The IRA’s political arm has officially moved from the fringes of the political landscape to its center. What comes next will be telling.
Irish politics received a much-needed shock after voting ceased and counting began in the Republic of Ireland’s general election yesterday.
Sinn Féin, under leader Mary Lou McDonald, topped the national poll, winning just shy of 25 percent of the vote and thus increasing its vote-share from the 2016 general election by more than ten points. Due to Ireland’s proportional-representation system, that share won’t be enough for the party to win a majority of seats and form a government. But it does make the party a powerful force in the coalition-building negotiations to come.
No one is more surprised by this turn of events than the members of Sinn Féin themselves. They fielded just 42 candidates in the general election, when at least 80 elected representatives would be needed to form a majority government. They expected any gains in this election to be minor, and not without reason: They had lost seats in the May 2019 local elections, and were hoping simply to hold the line this weekend.
Instead, the general election proved the culmination of the party’s decades-long rise to prominence in Irish politics. For most of its history, Sinn Féin, the political wing of the Irish Republican Army, refused to take seats won in any parliament in Ireland or Britain, because the Irish Republican movement did not recognize either the Republic of Ireland or Northern Ireland as legitimate. In 1986, the party dropped its abstentionist policy in part, deciding to take seats it won in the Republic of Ireland’s parliament (while still abstaining from participation in the U.K.’s parliament). Since then, it has seen its vote-share and its number of seats in Ireland slowly grow, election by election. Its better-than-expected results in 2020 are one more step on that journey to prominence in the politics of the Irish Republic.
When Sinn Féin began fielding candidates south of the Irish border in the 1980s, the Troubles were still very much ongoing in Northern Ireland. The IRA’s violent campaign for Irish reunification took the daily form of bombings and killings. While the physical impact of the violence in the south was minimal, the psychological effect was not. So much was this the case that Sinn Féin was seen in the South more as a political front for paramilitary violence than as a political party. It was dismissed as such by the media and both the main political parties — Fine Gael and Fianna Fáil — in the Irish republic, and struggled to build voter support.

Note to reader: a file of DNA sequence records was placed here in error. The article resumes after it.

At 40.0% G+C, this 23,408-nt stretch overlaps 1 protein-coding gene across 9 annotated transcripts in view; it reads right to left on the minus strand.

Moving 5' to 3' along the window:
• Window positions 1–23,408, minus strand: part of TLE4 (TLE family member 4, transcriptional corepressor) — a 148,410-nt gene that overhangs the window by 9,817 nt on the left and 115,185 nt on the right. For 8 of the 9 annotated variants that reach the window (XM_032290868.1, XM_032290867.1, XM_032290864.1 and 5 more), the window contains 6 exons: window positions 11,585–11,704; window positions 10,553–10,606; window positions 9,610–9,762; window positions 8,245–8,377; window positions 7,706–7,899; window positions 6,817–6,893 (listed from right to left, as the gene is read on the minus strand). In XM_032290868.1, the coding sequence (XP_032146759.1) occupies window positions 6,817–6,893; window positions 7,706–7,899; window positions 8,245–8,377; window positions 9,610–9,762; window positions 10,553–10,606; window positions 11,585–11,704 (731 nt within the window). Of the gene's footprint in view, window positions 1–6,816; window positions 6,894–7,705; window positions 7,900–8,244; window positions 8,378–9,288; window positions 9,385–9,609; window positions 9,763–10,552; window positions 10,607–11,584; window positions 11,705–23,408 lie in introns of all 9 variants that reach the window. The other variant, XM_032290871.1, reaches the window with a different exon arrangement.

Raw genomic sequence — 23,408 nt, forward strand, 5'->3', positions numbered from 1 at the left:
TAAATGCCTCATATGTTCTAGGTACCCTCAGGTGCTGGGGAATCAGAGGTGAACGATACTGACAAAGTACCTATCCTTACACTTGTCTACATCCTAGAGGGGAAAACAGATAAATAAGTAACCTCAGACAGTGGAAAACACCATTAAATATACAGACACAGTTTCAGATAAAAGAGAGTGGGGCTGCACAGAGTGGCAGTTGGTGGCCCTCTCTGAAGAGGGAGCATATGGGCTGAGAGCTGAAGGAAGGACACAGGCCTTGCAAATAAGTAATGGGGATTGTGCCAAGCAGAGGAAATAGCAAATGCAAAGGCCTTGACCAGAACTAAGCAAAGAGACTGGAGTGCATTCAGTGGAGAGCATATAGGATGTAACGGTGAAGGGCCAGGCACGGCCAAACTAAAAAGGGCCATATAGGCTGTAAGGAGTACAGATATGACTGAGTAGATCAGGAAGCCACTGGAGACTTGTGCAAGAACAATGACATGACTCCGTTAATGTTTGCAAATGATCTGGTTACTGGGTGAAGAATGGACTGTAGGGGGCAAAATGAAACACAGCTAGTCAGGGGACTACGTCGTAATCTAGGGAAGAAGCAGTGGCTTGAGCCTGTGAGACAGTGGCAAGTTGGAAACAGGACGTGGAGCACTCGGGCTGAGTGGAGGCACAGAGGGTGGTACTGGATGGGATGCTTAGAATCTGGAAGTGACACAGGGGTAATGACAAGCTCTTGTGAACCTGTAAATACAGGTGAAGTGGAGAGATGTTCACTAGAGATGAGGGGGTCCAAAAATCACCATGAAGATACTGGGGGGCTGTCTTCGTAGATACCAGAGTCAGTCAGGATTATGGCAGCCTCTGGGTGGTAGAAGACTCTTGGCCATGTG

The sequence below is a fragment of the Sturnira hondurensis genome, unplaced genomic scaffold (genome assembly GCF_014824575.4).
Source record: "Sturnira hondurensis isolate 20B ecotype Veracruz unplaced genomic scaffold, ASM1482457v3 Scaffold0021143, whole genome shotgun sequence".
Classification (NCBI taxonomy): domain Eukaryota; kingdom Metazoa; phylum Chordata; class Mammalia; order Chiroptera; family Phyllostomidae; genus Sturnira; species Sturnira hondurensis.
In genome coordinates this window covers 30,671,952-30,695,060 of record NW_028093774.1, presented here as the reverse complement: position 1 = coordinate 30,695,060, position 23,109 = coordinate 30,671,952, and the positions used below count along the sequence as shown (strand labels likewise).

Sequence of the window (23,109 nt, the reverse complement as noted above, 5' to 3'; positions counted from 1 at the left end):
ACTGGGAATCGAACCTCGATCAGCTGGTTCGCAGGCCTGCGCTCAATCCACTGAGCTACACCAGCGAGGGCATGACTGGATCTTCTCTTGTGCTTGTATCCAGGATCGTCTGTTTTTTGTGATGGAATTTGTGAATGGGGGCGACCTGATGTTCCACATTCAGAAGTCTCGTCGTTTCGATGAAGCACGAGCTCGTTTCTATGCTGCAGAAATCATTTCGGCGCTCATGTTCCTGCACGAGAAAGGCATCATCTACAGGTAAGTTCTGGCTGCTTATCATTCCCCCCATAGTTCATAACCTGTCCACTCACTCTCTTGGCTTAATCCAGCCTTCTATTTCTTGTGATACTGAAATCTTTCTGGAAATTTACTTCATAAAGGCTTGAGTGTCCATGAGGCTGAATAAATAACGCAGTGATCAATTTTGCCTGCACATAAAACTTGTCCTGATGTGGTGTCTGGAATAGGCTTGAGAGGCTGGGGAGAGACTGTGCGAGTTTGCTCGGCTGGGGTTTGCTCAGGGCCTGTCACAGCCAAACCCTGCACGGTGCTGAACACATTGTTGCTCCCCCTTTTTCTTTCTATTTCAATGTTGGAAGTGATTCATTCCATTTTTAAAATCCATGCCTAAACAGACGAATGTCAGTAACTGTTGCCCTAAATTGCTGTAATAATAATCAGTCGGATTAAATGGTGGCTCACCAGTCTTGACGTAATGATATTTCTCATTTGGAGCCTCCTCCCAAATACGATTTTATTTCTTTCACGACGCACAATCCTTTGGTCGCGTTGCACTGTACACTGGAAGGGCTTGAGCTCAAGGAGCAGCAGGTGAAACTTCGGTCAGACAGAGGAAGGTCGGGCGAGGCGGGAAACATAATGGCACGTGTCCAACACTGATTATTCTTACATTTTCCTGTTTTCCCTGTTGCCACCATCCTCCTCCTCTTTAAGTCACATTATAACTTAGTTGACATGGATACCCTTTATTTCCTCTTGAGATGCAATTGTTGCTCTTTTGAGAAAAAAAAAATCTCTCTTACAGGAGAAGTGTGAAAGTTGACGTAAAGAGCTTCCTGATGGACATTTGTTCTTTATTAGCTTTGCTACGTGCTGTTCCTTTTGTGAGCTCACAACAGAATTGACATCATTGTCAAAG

Still, Sinn Féin persevered. As the violence in the North subsided and then effectively ceased with the 1998 Good Friday Agreement, the party noticed that its vote-share began to increase, not just in the North but also in the South. Slowly, it broadened its message beyond calls for reunification. As the only major party that contests elections on both sides of the Irish border, it began to position itself across Ireland as the voice of protest against the elites and the political establishment. In the North, this meant attacking Unionism and British rule; in the South, it meant taking on the historic stranglehold that Fianna Fáil and Fine Gael had on power.
The progress of these efforts has been eye-catching. In just over two decades, Sinn Féin has become the dominant nationalist party in Northern Ireland. The party’s electoral progress in the south has been more gradual but nevertheless marked, culminating in the breakthrough that the party has worked toward for so long this past weekend. Eclipsing the Irish Labour Party and other factions on the left, republicans have managed to position Sinn Féin as the main left-wing party in politics on both sides of the Irish border today. The party’s chief aim is no longer merely Irish reunification but, according to its website, “the establishment of a democratic socialist republic” across Ireland.
In short, this weekend Sinn Féin finally moved from the fringes of Irish politics to the center. Its ascendance leaves Fine Gael and Fianna Fáil with some difficult questions to resolve: Do either one of these parties want to go into coalition with Sinn Féin, which both of them have for so long shunned due to its links with the IRA? Such a government would mark a sea change in the Irish political landscape. But then, so would the chief alternative, a coalition between the two major parties, which would signal that their leaders concluded they have more in common with each other than with any other Irish political party, especially Sinn Féin.